The Challenge of Retaining Talent: 4 Reasons Why Employees Quit
An estimated 42 million American employees will leave their jobs in 2018, according to a national study conducted by Work Institute. With staff turnover reaching a 10-year high nationwide, the employee-driven marketplace calls for executives and managers to improve retention strategies proactively.
Keeping top talent from leaving organizations in search of other opportunities starts with understanding the reasons behind what drives employees to move on.
A recent report by Compdata Survey & Consulting reveals that employee turnover in America has increased in recent years, rising from 15% in 2013 to 18.5% in 2017. Voluntary turnover, which occurs when employees willingly choose to leave their positions, was reported at 13.5% in 2017, compared to 9% in 2012.
Frequent turnover has become the new normal in several industries across the country, and companies are increasingly concerned about retaining good employees. While some turnover is necessary for an organization to thrive, an excessive rate of replacement can have a negative impact on workplace productivity and atmosphere.
Consequences of High Employee Turnover
Employee turnover results in a major loss of trained and experienced staff that know the goals and policies of the organization and their roles in reaching these objectives. New employees need time to learn these duties, inevitably leading to production loss, which in turn equates to money loss.
A study conducted by the Society of Human Resource Management shows that employers often spend six to nine months of an employee’s salary to find and train a substitute. For a worker making $60 000 per year, for example, that represents $30 000 to $45 000 in recruiting and training costs.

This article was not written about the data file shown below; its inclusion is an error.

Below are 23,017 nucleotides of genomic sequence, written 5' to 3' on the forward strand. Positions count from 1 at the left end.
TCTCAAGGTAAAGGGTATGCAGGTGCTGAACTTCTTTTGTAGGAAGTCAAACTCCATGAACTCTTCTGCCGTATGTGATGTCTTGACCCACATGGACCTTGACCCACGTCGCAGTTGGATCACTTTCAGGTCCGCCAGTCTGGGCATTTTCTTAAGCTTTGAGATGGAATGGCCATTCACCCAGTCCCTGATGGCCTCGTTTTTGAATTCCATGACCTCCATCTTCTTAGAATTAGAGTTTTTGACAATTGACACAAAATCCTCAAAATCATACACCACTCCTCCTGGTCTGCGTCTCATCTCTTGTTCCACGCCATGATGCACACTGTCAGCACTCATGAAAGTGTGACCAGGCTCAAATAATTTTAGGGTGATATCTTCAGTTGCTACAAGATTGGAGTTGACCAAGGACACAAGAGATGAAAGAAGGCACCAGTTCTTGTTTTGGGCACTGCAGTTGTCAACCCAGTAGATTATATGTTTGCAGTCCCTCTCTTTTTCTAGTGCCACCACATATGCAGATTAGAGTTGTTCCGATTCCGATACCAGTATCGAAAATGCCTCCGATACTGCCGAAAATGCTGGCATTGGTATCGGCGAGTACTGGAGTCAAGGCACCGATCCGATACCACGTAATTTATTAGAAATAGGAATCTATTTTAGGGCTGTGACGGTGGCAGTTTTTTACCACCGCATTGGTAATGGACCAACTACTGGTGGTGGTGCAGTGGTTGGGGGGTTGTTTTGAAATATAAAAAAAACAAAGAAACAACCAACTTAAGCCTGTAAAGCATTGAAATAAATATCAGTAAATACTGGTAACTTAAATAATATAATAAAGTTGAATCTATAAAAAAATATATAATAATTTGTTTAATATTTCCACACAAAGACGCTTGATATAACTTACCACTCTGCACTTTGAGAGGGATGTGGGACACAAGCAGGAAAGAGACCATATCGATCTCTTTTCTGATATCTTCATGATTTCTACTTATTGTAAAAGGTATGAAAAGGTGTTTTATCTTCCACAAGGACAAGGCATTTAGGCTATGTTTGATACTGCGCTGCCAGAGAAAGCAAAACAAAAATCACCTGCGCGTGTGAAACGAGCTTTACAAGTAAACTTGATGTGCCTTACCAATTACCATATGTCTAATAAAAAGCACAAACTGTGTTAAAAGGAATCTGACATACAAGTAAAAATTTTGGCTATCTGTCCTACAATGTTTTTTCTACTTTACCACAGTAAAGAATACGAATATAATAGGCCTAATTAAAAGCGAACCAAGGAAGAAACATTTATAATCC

High staff turnover can also have emotional implications for the remaining workforce. Good relationships are critical to an employee’s satisfaction with their job. As friends and coworkers leave, remaining employees continuously have to go through the process of getting to know new people, which can significantly affect their morale.
It can be difficult for workers to stay motivated and perform at high levels when colleagues are vanishing all around them. A lack of trained and active workforce leads to increased workloads and responsibilities for the remaining staff. Picking up the slack for departed coworkers often results in exhaustion and frustration.
New employees can also suffer from low morale as they struggle to learn new procedures and duties.
4 Causes of High Staff Turnover
While many analysts link the current increase in job turnover to economic growth, there are other factors that employers can control to minimize the impacts of this trend.
1. More Opportunities